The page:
House owners know that the good running of a home is all about making sure all systems function well, which includes drainage. Drainage of all water and fluids inside and out side the house can affect maintenance and ultimately the value of the property. Here are some top tips to consider for your home.
House owners – What Are the Best Drainage Ideas for a Homesite?
There are several factors that make proper drainage a priority on a homesite. Some of these factors are flat land, high water tables and dense soil. If correct drainage is not in place, it will be easier for water to collect under the home and drown vegetation. In other words, the landscape can be gradually transformed into a swamp. However, the most critical problem could be the effect the sitting water has on the house.
Is There A Drainage Issue Around on Your Homesite?
An experienced designer will take the time to analyze your landscape and may decide to ‘shoot grades’ to determine the accurate topography whether the land appears to be flat or not. By performing a spot elevation, the designer and architect will know where the potential problems are so they can be resolved during the design process.
Ground water can also contribute to blocked drain issues, and it is related to the typical rainfall pattern in the area. If your homesite is situated in a low-lying area, the water table may only be a few inches under the surface. This type of condition causes many issues during home construction and can also limit the type of vegetation that can grow in the yard.
In fact, rainfall is often the catalyst that causes drainage issues to emerge. This means that if you live in an area that has frequent downpours, a homesite with drainage issues can quickly become flooded. Combining a high-water table with frequent downpours greatly increases the potential for drainage issues and water damage.
So, before we discuss the different types of drainage solutions, it is important for landowners and homeowners to understand the different causes for drainage around a house.
House owners – Check any surface water
Landscapes that have clay soil often deal with lingering water. In an ideal world, every piece of land is graded for drainage, so the backyard water flows into a storm drain or a swale. However there are circumstances in which builders do not use the correct grades and this leads to trapped water. As a result, planting areas and lawns become mud zones.
High Water Table
As previously mentioned, high water tables can also cause drainage problems. Low lying areas can present challenges when preparing a landscape. When the roots of plants are overly saturated soil, they do not receive the oxygen that they need during the growing season. They will rot just as quickly as a houseplant that receives too much water. This means you are left with two choices, plant vegetation that can grow in high water landscapes or use raised planter heights.
What Are the Signs Of Drainage Issues Around Your House?
Even though we have discussed drainage issues on new homesites, drainage issues can also occur with older houses as well. It is important to keep your eyes open for the obvious and not so obvious signs of drainage issues around your house such as:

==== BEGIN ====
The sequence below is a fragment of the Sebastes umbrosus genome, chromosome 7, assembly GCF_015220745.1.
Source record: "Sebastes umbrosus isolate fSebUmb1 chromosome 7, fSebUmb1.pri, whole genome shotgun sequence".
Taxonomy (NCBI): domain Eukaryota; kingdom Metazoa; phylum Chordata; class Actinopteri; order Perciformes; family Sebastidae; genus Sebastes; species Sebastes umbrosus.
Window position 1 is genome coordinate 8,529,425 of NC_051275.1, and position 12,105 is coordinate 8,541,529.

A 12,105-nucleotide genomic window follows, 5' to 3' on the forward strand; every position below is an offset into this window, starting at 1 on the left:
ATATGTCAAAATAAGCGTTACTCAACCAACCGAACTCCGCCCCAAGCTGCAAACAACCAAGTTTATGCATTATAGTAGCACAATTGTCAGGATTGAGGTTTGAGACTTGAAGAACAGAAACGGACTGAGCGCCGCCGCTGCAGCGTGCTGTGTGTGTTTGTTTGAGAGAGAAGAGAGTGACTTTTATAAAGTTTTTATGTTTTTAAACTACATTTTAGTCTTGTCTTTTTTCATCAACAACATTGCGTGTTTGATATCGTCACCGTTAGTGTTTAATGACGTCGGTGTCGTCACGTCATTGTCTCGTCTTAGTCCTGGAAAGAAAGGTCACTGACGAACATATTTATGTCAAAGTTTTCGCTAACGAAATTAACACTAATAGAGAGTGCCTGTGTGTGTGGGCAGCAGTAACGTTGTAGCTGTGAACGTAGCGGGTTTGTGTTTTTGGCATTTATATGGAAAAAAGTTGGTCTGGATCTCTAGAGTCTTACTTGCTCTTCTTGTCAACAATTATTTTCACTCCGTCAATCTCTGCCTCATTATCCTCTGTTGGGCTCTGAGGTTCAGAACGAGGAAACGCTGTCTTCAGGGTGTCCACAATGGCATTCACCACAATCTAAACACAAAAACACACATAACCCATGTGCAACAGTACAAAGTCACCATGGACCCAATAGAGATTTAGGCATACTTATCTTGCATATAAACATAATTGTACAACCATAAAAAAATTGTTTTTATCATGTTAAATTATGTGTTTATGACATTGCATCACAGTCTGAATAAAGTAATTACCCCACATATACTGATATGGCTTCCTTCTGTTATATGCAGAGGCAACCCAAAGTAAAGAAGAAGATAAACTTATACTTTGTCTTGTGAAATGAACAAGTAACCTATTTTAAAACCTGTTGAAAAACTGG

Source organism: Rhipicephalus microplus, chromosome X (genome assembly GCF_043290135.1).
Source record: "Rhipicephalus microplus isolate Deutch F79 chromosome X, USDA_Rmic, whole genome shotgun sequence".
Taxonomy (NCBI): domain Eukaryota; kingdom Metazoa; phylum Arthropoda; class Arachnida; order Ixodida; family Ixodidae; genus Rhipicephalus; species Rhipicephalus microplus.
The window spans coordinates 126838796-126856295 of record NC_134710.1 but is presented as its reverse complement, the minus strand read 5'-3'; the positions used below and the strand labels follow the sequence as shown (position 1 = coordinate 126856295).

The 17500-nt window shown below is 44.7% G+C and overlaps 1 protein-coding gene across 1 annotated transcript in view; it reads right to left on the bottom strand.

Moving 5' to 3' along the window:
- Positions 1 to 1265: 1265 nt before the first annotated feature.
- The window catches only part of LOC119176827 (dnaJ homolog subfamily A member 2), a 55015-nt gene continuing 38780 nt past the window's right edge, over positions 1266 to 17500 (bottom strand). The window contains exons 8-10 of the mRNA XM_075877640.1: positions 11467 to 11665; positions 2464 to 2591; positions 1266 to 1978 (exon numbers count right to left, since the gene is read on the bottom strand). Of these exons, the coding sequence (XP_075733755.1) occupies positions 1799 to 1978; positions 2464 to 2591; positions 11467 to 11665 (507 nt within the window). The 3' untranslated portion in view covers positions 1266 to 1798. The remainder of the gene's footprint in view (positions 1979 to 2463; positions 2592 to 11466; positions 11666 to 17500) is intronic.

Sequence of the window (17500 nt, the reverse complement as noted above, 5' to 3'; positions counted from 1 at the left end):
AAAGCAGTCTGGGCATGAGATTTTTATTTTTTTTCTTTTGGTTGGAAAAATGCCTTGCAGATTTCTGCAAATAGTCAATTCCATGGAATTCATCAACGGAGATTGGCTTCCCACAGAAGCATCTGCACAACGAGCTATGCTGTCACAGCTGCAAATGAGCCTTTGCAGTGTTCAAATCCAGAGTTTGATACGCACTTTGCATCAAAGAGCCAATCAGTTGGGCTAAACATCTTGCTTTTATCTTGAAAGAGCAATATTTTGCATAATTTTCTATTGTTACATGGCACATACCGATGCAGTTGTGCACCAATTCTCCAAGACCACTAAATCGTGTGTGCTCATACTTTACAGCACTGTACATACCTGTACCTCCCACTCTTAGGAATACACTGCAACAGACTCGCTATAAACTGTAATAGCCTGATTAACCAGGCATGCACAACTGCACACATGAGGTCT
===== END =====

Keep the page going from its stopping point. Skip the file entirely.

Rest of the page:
– Basement flooding
– Water pooling in driveway
– Large water puddles that do not evaporate within hours after it has rained
– Patio cracks
– Water stains around the house, especially the basement
– Huge foundation cracks
Excess water can create mould and mildew, cause health issues, cause cracks inside/outside of the house, and even encourage rodents and insects to breed.
Design A Creek Bed
A creek bed can help channel the water from a low-lying area or a runoff from a garden or an empty well. When there is the good well-planned landscaping in place, the creek bed will be pleasing aesthetically, and will serve in times of flooding.
You do not have to construct a creek bed for your drainage project. A swale is just as effective and is a very subtle way to keep surface water under control. Of course, it is easier to construct the swale before you start to sod or seed your yard.
If there is a low area in your property that typically collects rainwater, you may want to build a rain garden. Some house owners use rain gardens simply as places on the property that are designed to catch and retain water. Others focus on them as attractive features of their landscape. The only difference is that it is typically filled with plants that thrive in over-saturated soil. These types of gardens are aesthetically more pleasing than a muddy hole in the middle of the yard.
In addition, rain gardens do not have to hold water like a pond does. Instead, it can just hold the water until it is able to drain away.
The key to having a successful rain garden is that you must choose the best plants for the soil. Plants that have fibrous roots generally do well in rain gardens.
These are just two of the many drainage solutions that you can use on your homesite. Once the drainage issues and their causes are identified, a drainage solution can be customized to solve your problem.